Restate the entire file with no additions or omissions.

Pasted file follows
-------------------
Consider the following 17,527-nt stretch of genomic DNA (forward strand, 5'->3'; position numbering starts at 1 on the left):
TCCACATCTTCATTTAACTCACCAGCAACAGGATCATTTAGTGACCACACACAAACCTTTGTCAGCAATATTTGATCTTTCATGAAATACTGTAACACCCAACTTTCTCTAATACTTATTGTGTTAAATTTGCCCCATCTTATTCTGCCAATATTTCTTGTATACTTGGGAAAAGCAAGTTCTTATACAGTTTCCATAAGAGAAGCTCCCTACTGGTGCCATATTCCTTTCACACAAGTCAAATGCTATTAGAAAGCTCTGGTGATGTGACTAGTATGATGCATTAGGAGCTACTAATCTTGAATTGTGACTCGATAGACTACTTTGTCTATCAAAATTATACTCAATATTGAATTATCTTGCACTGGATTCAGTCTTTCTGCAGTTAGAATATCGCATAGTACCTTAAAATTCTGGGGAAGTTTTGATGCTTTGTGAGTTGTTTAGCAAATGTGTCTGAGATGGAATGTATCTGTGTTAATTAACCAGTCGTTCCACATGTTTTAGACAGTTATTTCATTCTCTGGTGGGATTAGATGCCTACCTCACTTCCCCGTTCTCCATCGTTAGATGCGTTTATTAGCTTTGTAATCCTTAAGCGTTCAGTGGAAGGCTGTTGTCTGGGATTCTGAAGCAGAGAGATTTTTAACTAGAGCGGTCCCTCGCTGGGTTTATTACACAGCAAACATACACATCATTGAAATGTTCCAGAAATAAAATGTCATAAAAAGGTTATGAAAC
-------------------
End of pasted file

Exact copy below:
Consider the following 17,527-nt stretch of genomic DNA (forward strand, 5'->3'; position numbering starts at 1 on the left):
TCCACATCTTCATTTAACTCACCAGCAACAGGATCATTTAGTGACCACACACAAACCTTTGTCAGCAATATTTGATCTTTCATGAAATACTGTAACACCCAACTTTCTCTAATACTTATTGTGTTAAATTTGCCCCATCTTATTCTGCCAATATTTCTTGTATACTTGGGAAAAGCAAGTTCTTATACAGTTTCCATAAGAGAAGCTCCCTACTGGTGCCATATTCCTTTCACACAAGTCAAATGCTATTAGAAAGCTCTGGTGATGTGACTAGTATGATGCATTAGGAGCTACTAATCTTGAATTGTGACTCGATAGACTACTTTGTCTATCAAAATTATACTCAATATTGAATTATCTTGCACTGGATTCAGTCTTTCTGCAGTTAGAATATCGCATAGTACCTTAAAATTCTGGGGAAGTTTTGATGCTTTGTGAGTTGTTTAGCAAATGTGTCTGAGATGGAATGTATCTGTGTTAATTAACCAGTCGTTCCACATGTTTTAGACAGTTATTTCATTCTCTGGTGGGATTAGATGCCTACCTCACTTCCCCGTTCTCCATCGTTAGATGCGTTTATTAGCTTTGTAATCCTTAAGCGTTCAGTGGAAGGCTGTTGTCTGGGATTCTGAAGCAGAGAGATTTTTAACTAGAGCGGTCCCTCGCTGGGTTTATTACACAGCAAACATACACATCATTGAAATGTTCCAGAAATAAAATGTCATAAAAAGGTTATGAAAC